Ellen and Maggie have been friends since their first day at school, always there for each other, sharing everything, as close, if not closer, than sisters. But now Ellen is no longer there and Maggie is trying to make sense of what happened and of her feelings of loss and abandonment. To help her come to terms with them, she starts writing to Ellen, letters that will never be posted, but that help Maggie put into words things that she can't say to her family or friends.
Told alternately through Maggie's letters and a series of flashbacks, Missing Ellen is a story of friendship and loss. Told in the first person, it brings an immediacy to her feelings though for the sake of preserving the mystery of what has happened to Ellen, Maggie doesn't reveal everything at once.
It soon becomes apparent that Maggie and Ellen had been drifting apart for some time - while Maggie wanted to join in the school drama group, helping to make costumes, Ellen's idea of fun was getting drunk with her older boyfriend. And this was my only reservation with the book - that Maggie was a little too 'goodie goodie', Ellen so very, very bad and the moralistic attitude that if you're in the 'bad' category, then worse will befall you.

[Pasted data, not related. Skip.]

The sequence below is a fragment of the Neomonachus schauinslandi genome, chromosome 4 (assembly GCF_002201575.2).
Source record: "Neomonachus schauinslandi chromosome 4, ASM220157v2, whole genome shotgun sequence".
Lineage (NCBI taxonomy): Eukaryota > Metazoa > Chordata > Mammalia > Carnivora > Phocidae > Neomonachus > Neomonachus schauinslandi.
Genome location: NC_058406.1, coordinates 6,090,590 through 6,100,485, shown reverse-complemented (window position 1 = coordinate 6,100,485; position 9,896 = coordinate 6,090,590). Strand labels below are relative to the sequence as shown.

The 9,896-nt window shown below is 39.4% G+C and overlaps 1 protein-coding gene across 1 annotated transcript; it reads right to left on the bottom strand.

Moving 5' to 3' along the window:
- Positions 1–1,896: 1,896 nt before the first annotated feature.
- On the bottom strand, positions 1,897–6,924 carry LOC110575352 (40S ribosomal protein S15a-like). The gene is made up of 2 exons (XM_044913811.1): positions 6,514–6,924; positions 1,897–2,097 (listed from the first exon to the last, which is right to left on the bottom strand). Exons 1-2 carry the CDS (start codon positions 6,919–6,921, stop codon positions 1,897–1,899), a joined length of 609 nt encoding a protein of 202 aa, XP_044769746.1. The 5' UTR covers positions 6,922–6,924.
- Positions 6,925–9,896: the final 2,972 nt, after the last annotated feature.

It's a great story though of friendship and growing up, and the strains that come with it. It's less cutting and not as dark as some 'real life' teen fiction so perhaps suitable for the younger end of the range and even pre-teens.
Maryom's review - 4 starsPublisher - O'Brien Press
Genre - teen fiction,
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